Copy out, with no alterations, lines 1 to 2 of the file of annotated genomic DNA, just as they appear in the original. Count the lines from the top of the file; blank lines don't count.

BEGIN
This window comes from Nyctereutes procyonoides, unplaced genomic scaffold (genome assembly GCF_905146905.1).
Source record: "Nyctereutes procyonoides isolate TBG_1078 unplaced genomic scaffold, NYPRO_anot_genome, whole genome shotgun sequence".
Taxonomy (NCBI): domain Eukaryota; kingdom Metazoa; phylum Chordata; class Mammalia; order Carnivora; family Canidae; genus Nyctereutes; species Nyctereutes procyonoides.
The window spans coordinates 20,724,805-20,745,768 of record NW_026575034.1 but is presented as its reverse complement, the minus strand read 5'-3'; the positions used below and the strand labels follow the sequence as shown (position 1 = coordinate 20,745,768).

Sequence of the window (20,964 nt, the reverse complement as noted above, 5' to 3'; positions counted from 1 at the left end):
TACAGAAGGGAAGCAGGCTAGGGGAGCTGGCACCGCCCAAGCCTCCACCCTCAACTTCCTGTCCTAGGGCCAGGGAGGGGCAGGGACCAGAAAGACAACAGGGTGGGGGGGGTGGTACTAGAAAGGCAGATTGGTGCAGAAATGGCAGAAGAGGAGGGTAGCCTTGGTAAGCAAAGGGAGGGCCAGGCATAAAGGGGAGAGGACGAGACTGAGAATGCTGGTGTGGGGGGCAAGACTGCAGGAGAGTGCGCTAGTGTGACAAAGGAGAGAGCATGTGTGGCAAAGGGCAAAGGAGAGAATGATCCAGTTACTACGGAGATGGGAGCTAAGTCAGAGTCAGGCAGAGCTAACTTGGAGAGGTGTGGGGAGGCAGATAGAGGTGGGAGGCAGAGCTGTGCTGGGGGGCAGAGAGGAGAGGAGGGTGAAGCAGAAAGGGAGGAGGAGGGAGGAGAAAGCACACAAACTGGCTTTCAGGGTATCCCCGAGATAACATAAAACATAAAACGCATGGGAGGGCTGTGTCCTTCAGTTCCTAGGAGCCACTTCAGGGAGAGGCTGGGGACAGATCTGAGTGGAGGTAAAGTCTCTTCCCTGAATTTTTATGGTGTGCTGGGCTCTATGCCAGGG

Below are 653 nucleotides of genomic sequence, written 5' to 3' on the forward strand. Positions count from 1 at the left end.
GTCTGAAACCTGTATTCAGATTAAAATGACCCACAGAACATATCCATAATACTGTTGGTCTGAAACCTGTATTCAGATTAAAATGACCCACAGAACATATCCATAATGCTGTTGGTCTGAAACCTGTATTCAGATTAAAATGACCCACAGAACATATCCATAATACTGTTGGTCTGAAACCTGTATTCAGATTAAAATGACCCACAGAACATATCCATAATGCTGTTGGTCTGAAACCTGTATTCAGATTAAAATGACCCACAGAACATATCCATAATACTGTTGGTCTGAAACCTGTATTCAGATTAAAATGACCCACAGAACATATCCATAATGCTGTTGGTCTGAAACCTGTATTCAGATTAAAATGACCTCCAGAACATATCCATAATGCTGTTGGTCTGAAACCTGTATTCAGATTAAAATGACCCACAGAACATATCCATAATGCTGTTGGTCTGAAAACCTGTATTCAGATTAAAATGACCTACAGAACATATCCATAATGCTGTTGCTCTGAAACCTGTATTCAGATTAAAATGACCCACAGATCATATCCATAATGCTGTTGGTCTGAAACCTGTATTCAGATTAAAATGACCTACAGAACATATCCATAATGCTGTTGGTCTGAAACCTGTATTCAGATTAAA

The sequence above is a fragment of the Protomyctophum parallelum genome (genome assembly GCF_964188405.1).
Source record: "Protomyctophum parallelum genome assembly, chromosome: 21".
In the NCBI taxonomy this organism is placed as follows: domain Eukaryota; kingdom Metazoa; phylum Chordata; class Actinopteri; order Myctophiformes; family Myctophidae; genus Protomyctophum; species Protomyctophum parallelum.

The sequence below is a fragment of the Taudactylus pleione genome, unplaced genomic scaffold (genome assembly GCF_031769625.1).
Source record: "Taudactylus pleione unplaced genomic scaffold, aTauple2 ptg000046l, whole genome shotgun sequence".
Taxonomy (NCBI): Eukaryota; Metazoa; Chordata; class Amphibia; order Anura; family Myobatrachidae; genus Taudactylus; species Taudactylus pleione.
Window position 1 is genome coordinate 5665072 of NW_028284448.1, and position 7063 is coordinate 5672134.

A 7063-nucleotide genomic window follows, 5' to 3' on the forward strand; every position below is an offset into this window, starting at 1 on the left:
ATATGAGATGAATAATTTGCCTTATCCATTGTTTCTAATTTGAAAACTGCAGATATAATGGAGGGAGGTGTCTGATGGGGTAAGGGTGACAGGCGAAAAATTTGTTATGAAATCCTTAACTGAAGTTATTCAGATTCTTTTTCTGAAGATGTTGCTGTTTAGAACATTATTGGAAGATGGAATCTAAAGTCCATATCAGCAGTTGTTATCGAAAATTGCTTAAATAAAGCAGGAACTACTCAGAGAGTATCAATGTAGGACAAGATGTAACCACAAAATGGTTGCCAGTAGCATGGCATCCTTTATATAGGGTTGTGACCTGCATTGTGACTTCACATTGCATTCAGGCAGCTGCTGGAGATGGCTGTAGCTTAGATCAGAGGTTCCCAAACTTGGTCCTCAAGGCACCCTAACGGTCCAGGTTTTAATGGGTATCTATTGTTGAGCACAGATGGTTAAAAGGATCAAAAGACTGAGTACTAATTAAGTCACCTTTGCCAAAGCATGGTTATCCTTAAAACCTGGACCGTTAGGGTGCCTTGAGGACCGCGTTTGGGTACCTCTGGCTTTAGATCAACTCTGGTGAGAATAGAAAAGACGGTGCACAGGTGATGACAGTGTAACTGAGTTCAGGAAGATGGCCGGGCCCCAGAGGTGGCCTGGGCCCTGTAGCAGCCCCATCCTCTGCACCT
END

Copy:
This window comes from Nyctereutes procyonoides, unplaced genomic scaffold (genome assembly GCF_905146905.1).
Source record: "Nyctereutes procyonoides isolate TBG_1078 unplaced genomic scaffold, NYPRO_anot_genome, whole genome shotgun sequence".